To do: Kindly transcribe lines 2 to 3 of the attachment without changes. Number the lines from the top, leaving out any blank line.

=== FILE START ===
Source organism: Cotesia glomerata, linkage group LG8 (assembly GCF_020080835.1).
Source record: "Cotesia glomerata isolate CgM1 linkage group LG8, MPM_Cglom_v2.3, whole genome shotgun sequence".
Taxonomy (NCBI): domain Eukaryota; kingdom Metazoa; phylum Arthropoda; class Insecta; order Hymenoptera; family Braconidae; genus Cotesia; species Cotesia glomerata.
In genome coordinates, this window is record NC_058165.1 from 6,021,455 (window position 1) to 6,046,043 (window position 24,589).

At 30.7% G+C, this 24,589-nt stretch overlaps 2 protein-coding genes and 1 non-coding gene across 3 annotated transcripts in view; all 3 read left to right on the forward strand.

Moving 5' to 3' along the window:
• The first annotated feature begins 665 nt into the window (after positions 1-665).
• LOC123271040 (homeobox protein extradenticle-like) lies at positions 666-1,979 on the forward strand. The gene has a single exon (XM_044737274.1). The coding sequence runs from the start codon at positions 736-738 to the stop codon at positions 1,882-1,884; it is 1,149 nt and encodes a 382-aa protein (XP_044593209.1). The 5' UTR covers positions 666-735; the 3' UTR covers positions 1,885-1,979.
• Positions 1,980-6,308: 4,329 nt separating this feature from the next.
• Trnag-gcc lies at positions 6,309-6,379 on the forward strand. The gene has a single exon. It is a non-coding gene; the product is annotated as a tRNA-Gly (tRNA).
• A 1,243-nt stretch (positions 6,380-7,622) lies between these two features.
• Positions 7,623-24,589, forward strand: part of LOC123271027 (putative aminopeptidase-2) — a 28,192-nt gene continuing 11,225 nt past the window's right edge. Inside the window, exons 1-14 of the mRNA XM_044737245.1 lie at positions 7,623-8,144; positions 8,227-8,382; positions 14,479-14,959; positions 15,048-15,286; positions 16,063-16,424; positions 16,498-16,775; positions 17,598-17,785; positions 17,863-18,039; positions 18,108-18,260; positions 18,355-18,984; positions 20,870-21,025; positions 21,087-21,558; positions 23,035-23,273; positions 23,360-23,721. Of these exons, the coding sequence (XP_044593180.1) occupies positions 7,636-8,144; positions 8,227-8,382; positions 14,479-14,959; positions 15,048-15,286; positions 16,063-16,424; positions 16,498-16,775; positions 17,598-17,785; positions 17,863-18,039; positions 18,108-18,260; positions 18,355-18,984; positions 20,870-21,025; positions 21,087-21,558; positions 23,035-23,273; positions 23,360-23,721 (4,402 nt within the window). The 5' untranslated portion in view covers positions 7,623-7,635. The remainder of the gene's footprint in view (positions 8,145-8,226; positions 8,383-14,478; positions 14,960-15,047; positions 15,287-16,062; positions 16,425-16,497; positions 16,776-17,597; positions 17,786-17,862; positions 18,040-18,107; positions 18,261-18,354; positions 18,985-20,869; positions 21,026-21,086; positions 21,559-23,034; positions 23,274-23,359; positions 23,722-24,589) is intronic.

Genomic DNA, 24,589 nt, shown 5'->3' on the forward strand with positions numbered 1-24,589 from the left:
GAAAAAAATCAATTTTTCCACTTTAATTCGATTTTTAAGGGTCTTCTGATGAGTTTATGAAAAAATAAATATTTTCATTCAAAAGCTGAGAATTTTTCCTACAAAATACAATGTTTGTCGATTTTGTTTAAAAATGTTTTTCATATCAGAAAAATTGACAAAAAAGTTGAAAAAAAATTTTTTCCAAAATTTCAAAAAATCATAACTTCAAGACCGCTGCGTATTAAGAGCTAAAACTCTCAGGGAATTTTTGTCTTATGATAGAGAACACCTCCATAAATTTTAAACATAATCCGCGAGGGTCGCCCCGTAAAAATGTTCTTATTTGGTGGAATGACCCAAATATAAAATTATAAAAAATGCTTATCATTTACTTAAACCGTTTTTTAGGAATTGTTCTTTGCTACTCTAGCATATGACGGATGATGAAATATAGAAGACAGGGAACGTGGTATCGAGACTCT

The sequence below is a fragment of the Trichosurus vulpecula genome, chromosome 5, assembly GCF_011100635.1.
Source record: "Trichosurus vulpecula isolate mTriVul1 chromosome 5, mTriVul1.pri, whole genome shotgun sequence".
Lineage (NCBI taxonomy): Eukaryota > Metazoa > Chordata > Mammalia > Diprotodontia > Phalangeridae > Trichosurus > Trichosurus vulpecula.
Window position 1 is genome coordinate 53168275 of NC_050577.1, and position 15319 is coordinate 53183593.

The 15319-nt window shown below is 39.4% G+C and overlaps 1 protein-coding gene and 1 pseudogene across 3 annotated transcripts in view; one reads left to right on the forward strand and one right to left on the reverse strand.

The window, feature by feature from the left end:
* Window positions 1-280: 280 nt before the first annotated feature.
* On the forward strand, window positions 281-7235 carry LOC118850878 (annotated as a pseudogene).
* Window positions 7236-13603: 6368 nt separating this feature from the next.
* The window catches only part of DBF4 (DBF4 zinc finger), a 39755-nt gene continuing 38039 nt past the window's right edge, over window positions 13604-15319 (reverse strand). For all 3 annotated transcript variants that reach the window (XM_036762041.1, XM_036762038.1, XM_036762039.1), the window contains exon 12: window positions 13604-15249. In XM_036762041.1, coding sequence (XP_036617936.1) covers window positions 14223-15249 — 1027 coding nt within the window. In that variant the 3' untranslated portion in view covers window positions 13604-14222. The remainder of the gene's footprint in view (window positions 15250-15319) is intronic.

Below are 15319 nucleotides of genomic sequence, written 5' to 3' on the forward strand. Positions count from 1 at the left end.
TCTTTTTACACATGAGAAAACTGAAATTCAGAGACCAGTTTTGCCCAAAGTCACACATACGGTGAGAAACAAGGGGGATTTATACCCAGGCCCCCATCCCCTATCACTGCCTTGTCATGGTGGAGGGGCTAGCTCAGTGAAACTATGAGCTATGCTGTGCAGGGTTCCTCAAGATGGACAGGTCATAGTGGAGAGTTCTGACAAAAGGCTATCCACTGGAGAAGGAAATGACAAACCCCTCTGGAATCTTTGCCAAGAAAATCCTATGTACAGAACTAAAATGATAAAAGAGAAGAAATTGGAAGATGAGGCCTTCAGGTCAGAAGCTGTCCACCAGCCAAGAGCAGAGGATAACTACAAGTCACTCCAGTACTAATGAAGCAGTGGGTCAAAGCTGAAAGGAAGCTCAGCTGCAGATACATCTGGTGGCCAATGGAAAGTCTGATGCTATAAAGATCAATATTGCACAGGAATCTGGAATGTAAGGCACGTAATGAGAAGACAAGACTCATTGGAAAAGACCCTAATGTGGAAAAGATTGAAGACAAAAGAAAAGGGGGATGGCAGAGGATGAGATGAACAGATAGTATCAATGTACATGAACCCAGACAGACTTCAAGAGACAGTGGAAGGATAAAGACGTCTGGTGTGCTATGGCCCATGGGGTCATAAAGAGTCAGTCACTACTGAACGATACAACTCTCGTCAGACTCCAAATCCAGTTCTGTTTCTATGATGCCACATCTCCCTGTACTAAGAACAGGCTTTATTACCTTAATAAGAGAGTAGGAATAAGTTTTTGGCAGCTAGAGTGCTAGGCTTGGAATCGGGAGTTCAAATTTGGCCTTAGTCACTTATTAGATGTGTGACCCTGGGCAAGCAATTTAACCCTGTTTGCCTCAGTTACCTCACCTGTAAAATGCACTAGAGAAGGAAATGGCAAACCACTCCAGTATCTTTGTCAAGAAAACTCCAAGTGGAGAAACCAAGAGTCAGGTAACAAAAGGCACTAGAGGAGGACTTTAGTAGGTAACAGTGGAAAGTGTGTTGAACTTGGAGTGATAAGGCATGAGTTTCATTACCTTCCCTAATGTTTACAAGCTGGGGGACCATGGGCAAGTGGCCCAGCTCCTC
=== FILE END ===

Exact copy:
Source record: "Cotesia glomerata isolate CgM1 linkage group LG8, MPM_Cglom_v2.3, whole genome shotgun sequence".
Taxonomy (NCBI): domain Eukaryota; kingdom Metazoa; phylum Arthropoda; class Insecta; order Hymenoptera; family Braconidae; genus Cotesia; species Cotesia glomerata.